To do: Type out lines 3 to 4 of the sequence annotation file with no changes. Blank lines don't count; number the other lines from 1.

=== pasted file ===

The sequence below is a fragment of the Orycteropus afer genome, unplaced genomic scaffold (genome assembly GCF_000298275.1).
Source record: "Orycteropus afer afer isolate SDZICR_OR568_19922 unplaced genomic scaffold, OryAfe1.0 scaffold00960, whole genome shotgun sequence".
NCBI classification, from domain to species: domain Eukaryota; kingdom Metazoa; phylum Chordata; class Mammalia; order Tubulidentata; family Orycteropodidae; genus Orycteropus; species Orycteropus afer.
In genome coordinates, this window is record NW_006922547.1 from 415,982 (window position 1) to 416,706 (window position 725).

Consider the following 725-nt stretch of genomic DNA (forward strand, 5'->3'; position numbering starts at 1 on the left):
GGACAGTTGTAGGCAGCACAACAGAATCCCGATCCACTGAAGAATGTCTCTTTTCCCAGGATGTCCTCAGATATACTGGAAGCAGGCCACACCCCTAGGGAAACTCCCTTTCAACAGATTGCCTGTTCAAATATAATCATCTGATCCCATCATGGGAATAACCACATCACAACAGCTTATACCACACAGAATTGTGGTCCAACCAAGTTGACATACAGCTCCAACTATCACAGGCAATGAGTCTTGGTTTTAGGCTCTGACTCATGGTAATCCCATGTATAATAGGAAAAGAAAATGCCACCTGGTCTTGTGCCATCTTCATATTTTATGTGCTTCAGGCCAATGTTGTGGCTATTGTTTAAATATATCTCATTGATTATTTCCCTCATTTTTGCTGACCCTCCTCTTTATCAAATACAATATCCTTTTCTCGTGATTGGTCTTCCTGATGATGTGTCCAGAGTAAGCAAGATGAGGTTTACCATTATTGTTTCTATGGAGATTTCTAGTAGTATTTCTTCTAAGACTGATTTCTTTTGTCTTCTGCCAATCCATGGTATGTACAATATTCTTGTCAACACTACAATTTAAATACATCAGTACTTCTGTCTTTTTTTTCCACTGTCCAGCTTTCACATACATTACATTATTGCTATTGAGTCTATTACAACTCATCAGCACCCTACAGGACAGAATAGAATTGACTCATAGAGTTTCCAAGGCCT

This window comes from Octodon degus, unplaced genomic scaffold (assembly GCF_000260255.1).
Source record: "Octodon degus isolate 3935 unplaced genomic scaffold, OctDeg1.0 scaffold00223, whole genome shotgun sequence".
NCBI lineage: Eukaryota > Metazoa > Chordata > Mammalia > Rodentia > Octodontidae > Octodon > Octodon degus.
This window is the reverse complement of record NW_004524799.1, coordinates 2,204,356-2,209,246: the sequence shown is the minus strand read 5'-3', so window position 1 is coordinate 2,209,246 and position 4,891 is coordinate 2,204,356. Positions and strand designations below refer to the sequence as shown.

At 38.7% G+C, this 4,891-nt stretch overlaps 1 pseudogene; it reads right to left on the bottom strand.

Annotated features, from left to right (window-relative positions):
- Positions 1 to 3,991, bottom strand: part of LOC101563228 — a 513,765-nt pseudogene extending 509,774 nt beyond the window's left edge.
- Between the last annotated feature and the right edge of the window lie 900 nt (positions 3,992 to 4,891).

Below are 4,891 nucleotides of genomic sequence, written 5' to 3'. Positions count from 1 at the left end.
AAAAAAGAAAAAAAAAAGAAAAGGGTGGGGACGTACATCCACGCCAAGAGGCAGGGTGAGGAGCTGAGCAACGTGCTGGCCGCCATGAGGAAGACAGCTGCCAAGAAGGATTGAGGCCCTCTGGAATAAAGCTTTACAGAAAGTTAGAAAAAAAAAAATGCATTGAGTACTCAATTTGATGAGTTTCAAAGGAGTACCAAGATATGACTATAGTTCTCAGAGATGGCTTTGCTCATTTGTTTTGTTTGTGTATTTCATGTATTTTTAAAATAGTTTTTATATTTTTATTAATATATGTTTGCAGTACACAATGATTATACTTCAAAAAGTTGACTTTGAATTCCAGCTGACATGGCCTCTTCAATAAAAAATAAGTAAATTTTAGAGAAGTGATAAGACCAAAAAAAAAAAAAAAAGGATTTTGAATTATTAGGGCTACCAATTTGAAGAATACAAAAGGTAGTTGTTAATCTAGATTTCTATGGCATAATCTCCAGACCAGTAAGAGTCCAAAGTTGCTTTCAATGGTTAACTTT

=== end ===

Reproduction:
NCBI classification, from domain to species: domain Eukaryota; kingdom Metazoa; phylum Chordata; class Mammalia; order Tubulidentata; family Orycteropodidae; genus Orycteropus; species Orycteropus afer.
In genome coordinates, this window is record NW_006922547.1 from 415,982 (window position 1) to 416,706 (window position 725).